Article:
TREASURY is set to adjust tax bands for workers’ wages in order to reverse the erosion of incomes and boost consumer purchasing power in the face of price escalation driven by speculative parallel market activity.
The intervention would bring huge relief to consumers at a time when businesses continue to increase prices of basic goods and services, which they index on the distorted parallel market exchange rates.
This is despite the fact that many producers are benefitting from the Reserve Bank of Zimbabwe’s foreign currency auction platform, which has disbursed nearly US$2 billion to 4 000 businesses since its commencement last year in June.
Financial economists have stressed the need to narrow the gap between the official exchange rate, which has remained stable at US$1:Z$86 when compared to wild parallel market rates at about US$1:Z$140 and above.
To address the situation, Finance and Economic Development Minister, Professor Mthuli Ncube, says the Government is working closely with the private sector to tackle the demand and supply dynamics so as to restore consumer purchasing power. “First of all, what is driving the increase in prices has been the parallel market activity, which most of the retailers will then link their prices to.
“Yet we have got an auction system, which is well functioning and able to supply foreign currency quite a lot in the main. Companies have already accessed over US$1 billion of dollars for raw materials, equipment and so forth,” Prof Ncube told The Chronicle in a recent interview.
“We are taking steps to make sure that the gap between the parallel market and auction rate is contained. In the face of prices that have risen already, one of the things that we typically do at the budget time is to consider adjusting tax bands.
“So, we are already looking at that to see how best to further cushion our consumers and hard-working citizens using the tax system in terms of salary bands.”
The momentum towards this is set to be scaled up as the country kickstarts the process for consultations set for next month leading to the drafting of the next fiscal policy to guide the economy into 2022.
For civil servants, specifically, the minister stated that modalities were being put in place to ensure that all public sector workers receive their usual bonus in November and December this year.
“We hope that as we do that as Central Government the private sector also complement that to make sure their own employees are also looked after in a similar way.
“You can see that every year we try to cushion our employees and the private sector tries to do that as well and we will get there within a short space of time. The future is very bright.”
The Parliament Budget Office (PBO) has indicated in its recent review report on the Mid-Term Monetary and Fiscal Policy the urgent need for the Treasury to widen the tax-free threshold and review upwards the minimum taxable electronic transaction tax figure in order to boost disposable incomes and aggregate demand.
It noted that while the tax-free threshold has remained at Z$10 000, this has led to bracket creep, which has dampened disposable incomes and, therefore, aggregate demand.
“The PBO calls upon Parliament to amend the 2021 Finance Act with a view to raise the tax bands. The PBO also urges the Government to also revise upwards the minimum taxable amount for the two percent Intermediated Money Transfer Tax from the current $500, which is still too low as most products, which the poor purchase at any given time would cost much more than $500.”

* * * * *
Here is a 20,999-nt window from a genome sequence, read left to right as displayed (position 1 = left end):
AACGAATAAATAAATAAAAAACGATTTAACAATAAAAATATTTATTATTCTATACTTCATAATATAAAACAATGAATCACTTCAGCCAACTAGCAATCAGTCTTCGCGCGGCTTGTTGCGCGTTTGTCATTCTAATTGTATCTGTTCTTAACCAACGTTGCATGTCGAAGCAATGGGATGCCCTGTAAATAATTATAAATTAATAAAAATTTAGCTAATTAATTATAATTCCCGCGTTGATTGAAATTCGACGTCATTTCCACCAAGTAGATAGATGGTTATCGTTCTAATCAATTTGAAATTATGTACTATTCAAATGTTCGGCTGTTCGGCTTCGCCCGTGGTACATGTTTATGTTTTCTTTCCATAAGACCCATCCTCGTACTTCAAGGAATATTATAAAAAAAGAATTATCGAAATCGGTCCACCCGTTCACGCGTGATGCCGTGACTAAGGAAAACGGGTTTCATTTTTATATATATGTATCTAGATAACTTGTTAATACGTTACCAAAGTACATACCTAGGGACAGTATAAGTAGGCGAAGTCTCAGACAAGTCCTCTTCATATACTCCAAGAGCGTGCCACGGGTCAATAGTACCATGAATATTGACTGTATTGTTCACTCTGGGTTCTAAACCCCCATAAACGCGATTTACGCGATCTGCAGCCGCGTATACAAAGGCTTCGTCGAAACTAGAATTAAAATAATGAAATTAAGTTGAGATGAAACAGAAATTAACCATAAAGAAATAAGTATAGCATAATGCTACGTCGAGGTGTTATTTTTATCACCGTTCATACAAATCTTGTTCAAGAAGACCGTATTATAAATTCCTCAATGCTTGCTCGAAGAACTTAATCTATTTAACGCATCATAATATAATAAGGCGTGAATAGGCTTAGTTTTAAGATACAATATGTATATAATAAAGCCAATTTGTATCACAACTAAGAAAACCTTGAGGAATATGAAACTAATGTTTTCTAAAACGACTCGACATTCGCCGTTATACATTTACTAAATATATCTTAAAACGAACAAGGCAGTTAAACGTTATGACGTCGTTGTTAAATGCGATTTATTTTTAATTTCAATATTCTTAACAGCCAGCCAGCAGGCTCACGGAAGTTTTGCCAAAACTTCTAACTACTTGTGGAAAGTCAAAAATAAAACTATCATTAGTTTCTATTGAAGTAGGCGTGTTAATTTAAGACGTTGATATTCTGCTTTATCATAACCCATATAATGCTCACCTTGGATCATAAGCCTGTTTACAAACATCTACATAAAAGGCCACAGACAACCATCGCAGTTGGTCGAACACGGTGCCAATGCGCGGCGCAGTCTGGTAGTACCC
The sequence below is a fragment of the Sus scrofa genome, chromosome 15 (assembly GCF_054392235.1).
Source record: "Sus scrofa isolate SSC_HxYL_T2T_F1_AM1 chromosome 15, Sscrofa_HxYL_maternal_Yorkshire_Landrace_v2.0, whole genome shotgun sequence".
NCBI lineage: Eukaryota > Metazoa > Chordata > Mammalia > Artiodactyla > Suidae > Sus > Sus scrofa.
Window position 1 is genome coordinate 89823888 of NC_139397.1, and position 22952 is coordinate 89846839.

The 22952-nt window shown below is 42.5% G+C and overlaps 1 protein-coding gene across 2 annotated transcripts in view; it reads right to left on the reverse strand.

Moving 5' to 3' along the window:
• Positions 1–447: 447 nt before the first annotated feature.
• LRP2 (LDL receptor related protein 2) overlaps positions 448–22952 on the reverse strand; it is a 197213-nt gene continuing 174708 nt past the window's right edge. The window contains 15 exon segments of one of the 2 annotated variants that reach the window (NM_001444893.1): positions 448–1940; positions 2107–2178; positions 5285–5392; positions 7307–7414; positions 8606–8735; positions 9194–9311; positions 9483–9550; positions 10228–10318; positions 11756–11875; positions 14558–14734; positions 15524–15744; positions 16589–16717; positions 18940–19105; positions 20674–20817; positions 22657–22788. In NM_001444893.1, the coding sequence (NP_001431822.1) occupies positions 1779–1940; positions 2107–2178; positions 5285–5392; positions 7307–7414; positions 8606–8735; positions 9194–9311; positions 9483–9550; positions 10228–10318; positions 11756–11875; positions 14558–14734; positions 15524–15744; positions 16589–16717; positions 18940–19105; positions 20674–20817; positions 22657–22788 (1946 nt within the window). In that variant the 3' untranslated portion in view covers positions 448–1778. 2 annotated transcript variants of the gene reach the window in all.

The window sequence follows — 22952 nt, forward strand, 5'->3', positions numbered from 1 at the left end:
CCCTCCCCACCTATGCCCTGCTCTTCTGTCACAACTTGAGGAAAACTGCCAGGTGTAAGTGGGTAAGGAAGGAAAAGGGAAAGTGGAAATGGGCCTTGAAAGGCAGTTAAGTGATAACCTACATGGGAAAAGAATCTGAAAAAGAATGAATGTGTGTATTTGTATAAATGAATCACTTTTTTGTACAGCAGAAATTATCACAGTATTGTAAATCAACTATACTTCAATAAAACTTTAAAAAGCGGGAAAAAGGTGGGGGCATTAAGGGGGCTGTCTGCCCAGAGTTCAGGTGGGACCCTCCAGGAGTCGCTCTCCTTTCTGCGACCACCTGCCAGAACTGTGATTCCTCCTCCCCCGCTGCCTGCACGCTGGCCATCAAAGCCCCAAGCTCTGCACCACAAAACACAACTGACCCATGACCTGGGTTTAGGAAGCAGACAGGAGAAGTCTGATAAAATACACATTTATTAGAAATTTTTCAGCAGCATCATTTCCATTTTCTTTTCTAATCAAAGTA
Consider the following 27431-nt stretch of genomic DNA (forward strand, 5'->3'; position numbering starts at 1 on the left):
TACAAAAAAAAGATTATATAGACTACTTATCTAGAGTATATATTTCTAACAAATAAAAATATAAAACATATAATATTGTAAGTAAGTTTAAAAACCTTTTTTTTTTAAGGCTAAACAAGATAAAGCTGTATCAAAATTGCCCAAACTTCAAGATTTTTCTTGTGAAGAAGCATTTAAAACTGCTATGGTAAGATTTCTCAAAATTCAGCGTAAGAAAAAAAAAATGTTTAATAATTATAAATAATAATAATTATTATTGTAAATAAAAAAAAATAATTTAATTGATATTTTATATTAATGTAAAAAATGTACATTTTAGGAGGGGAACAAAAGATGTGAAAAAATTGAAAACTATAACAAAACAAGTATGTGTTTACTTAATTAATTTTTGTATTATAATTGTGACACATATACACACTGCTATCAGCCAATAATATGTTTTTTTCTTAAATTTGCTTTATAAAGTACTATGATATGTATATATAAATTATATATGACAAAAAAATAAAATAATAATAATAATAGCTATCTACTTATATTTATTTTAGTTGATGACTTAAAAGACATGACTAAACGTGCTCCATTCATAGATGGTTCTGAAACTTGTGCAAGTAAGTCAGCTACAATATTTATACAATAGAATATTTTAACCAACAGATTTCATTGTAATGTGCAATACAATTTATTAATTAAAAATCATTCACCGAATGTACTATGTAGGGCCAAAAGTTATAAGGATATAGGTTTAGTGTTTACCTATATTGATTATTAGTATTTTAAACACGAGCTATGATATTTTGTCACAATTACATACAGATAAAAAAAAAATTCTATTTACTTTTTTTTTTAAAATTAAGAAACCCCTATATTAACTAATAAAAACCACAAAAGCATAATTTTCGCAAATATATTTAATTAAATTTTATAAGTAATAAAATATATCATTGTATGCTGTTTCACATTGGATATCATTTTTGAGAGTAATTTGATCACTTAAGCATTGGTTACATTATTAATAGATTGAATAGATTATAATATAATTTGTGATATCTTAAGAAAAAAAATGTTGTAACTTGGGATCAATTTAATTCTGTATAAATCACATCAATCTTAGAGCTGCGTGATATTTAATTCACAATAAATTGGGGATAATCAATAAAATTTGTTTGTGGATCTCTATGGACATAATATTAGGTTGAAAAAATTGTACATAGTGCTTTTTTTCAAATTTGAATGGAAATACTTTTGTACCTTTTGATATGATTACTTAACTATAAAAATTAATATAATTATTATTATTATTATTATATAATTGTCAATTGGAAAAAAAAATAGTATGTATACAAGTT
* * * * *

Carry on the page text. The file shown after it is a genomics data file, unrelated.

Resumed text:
While admitting its negative impact on the economy, Prof Ncube said the drive for the parallel market exchange rates is “rather overemphasised”, adding that “it’s unfortunate that it then drives price changes and inflation trends in the economy”.
He assured the market that the system that the Government has put in place for price discovery through the auction system was delivering. To complement that, Prof Ncube said a window has been created for companies to also access foreign currency from their banks, especially those that are export-oriented and under specified bilateral arrangements.
Further, the Central Bank has introduced a system that allows individuals wanting to exchange and buy smaller amounts to do so on a weekly basis through Bureaux de-Changes.
This has seen ordinary people accessing up to US$50 per week, and is part of efforts to formalise the foreign currency market, which is critical for generating sustainable stability, said Prof Ncube.
Concerning delays in disbursement of funds allotted at the forex auction platform, he said the Government has already released US$70 million to clear part of the backlog, which had ballooned to about US$200 million, with more resources being harnessed to support the platform.
Prof Ncube, however, emphasised the need to maintain fiscal discipline saying the Government was ensuring that it lives within its means.
“We are always making sure that as the Government we have fiscal discipline and there is proper monetary policy targeting. Fundamentals as well should remain stable to support a stable exchange rate and we are doing that,” he said.
“Our fundamentals are actually in place and strong, they are actually better than other countries. We don’t have a budget deficit but a current account surplus. We are doing everything to make sure there is stability.”
With a resurgent agriculture, manufacturing, ICT, health and mining sectors, Zimbabwe’s economy is poised to register up to 7,8 percent Gross Domestic Product (GDP) growth this year, having already exhibited strong resilience to consecutive shocks in the last three years, including the latest Covid-19 pandemic.